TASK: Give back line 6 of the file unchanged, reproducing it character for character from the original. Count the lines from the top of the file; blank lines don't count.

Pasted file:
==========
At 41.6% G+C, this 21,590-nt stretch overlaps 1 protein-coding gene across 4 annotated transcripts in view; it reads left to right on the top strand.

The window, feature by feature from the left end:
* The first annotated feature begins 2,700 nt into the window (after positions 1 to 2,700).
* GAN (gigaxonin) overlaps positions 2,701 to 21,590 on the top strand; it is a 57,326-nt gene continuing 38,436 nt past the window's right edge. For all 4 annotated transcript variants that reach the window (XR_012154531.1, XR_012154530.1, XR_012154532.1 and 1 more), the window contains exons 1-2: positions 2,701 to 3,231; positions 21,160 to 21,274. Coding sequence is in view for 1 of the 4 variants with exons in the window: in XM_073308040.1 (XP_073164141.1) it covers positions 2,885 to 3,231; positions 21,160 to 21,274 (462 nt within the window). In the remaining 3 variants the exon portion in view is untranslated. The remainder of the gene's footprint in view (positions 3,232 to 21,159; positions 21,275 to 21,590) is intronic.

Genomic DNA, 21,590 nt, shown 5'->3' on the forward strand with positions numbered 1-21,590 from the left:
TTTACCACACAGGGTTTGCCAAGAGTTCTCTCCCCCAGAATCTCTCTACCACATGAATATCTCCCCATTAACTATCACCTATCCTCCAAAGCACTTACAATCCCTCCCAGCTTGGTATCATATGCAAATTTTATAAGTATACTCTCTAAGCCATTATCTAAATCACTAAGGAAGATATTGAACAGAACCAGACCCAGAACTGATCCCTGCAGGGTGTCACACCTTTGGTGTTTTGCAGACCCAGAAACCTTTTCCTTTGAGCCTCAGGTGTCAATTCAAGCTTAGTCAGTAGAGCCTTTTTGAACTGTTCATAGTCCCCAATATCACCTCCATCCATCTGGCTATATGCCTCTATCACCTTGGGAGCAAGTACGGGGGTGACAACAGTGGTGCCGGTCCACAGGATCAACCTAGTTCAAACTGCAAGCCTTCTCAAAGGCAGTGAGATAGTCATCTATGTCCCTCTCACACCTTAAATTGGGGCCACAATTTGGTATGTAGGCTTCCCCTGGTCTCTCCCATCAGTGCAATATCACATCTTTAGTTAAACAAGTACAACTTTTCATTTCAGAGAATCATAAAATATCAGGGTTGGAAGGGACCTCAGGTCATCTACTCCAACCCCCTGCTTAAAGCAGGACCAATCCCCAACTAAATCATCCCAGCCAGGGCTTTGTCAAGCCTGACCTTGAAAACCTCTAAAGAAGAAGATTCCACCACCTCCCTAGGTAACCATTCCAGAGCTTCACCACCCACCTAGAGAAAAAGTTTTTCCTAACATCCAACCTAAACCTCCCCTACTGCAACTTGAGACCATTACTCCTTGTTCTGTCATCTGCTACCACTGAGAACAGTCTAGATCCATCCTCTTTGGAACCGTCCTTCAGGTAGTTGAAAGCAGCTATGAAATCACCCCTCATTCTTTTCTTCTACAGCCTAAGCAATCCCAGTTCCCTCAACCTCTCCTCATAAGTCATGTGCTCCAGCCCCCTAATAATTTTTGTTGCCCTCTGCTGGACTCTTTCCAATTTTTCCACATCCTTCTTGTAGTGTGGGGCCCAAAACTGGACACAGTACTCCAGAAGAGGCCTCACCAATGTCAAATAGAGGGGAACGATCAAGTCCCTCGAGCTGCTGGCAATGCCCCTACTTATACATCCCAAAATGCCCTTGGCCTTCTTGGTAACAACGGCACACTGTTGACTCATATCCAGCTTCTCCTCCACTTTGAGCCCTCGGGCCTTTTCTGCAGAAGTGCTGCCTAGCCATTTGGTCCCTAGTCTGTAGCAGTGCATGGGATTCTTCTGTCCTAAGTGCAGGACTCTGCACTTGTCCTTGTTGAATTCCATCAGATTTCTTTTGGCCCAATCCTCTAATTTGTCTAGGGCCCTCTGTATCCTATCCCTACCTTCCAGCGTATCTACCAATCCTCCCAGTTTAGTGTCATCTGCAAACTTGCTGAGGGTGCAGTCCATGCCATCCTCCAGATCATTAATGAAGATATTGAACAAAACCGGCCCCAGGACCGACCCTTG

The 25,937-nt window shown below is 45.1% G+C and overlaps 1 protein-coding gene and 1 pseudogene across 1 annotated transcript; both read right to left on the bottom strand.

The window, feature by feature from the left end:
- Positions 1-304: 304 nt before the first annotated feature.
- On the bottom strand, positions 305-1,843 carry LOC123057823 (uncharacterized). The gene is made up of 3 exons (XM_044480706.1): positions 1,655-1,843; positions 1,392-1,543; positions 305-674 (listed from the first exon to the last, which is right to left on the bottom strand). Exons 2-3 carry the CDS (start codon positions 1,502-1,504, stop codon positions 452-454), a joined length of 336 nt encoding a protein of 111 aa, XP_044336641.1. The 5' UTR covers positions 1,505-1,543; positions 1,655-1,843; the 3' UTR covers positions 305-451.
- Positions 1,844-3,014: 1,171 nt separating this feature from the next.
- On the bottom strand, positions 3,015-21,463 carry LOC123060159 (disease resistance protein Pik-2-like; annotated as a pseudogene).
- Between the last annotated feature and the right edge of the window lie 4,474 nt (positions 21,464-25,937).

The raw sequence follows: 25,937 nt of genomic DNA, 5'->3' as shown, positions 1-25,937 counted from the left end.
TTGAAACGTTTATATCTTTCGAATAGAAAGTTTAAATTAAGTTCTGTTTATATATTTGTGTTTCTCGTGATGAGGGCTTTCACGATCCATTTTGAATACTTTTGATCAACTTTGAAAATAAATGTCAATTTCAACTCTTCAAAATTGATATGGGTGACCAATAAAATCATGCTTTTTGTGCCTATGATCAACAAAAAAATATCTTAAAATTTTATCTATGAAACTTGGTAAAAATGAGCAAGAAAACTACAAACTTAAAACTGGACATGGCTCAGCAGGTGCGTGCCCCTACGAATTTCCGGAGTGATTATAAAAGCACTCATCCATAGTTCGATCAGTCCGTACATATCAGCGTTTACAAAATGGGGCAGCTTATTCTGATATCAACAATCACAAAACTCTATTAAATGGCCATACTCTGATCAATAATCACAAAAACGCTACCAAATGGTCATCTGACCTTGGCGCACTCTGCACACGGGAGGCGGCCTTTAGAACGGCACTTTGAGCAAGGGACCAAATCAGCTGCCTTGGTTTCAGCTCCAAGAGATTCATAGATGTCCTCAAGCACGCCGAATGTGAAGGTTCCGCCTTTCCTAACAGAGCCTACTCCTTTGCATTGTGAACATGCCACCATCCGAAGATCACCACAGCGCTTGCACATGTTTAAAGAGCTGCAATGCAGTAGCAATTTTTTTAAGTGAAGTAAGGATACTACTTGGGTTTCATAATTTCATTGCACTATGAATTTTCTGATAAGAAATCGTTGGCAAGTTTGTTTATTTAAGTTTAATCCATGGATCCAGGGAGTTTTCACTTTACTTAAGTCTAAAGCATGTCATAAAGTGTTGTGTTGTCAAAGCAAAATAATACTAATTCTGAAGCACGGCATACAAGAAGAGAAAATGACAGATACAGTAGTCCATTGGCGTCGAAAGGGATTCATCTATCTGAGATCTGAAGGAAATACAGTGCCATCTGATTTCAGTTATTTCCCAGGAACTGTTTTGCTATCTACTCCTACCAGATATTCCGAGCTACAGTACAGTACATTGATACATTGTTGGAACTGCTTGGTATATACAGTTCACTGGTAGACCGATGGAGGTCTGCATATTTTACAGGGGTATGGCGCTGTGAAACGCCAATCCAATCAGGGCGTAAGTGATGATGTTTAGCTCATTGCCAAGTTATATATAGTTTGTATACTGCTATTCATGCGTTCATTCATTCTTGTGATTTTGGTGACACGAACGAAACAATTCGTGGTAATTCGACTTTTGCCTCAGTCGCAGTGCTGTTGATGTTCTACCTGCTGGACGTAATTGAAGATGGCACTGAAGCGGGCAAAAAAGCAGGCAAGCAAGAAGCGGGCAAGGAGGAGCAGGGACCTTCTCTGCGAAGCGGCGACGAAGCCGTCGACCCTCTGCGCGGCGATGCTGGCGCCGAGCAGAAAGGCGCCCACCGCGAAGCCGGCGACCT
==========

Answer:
TTTACCACACAGGGTTTGCCAAGAGTTCTCTCCCCCAGAATCTCTCTACCACATGAATATCTCCCCATTAACTATCACCTATCCTCCAAAGCACTTACAATCCCTCCCAGCTTGGTATCATATGCAAATTTTATAAGTATACTCTCTAAGCCATTATCTAAATCACTAAGGAAGATATTGAACAGAACCAGACCCAGAACTGATCCCTGCAGGGTGTCACACCTTTGGTGTTTTGCAGACCCAGAAACCTTTTCCTTTGAGCCTCAGGTGTCAATTCAAGCTTAGTCAGTAGAGCCTTTTTGAACTGTTCATAGTCCCCAATATCACCTCCATCCATCTGGCTATATGCCTCTATCACCTTGGGAGCAAGTACGGGGGTGACAACAGTGGTGCCGGTCCACAGGATCAACCTAGTTCAAACTGCAAGCCTTCTCAAAGGCAGTGAGATAGTCATCTATGTCCCTCTCACACCTTAAATTGGGGCCACAATTTGGTATGTAGGCTTCCCCTGGTCTCTCCCATCAGTGCAATATCACATCTTTAGTTAAACAAGTACAACTTTTCATTTCAGAGAATCATAAAATATCAGGGTTGGAAGGGACCTCAGGTCATCTACTCCAACCCCCTGCTTAAAGCAGGACCAATCCCCAACTAAATCATCCCAGCCAGGGCTTTGTCAAGCCTGACCTTGAAAACCTCTAAAGAAGAAGATTCCACCACCTCCCTAGGTAACCATTCCAGAGCTTCACCACCCACCTAGAGAAAAAGTTTTTCCTAACATCCAACCTAAACCTCCCCTACTGCAACTTGAGACCATTACTCCTTGTTCTGTCATCTGCTACCACTGAGAACAGTCTAGATCCATCCTCTTTGGAACCGTCCTTCAGGTAGTTGAAAGCAGCTATGAAATCACCCCTCATTCTTTTCTTCTACAGCCTAAGCAATCCCAGTTCCCTCAACCTCTCCTCATAAGTCATGTGCTCCAGCCCCCTAATAATTTTTGTTGCCCTCTGCTGGACTCTTTCCAATTTTTCCACATCCTTCTTGTAGTGTGGGGCCCAAAACTGGACACAGTACTCCAGAAGAGGCCTCACCAATGTCAAATAGAGGGGAACGATCAAGTCCCTCGAGCTGCTGGCAATGCCCCTACTTATACATCCCAAAATGCCCTTGGCCTTCTTGGTAACAACGGCACACTGTTGACTCATATCCAGCTTCTCCTCCACTTTGAGCCCTCGGGCCTTTTCTGCAGAAGTGCTGCCTAGCCATTTGGTCCCTAGTCTGTAGCAGTGCATGGGATTCTTCTGTCCTAAGTGCAGGACTCTGCACTTGTCCTTGTTGAATTCCATCAGATTTCTTTTGGCCCAATCCTCTAATTTGTCTAGGGCCCTCTGTATCCTATCCCTACCTTCCAGCGTATCTACCAATCCTCCCAGTTTAGTGTCATCTGCAAACTTGCTGAGGGTGCAGTCCATGCCATCCTCCAGATCATTAATGAAGATATTGAACAAAACCGGCCCCAGGACCGACCCTTG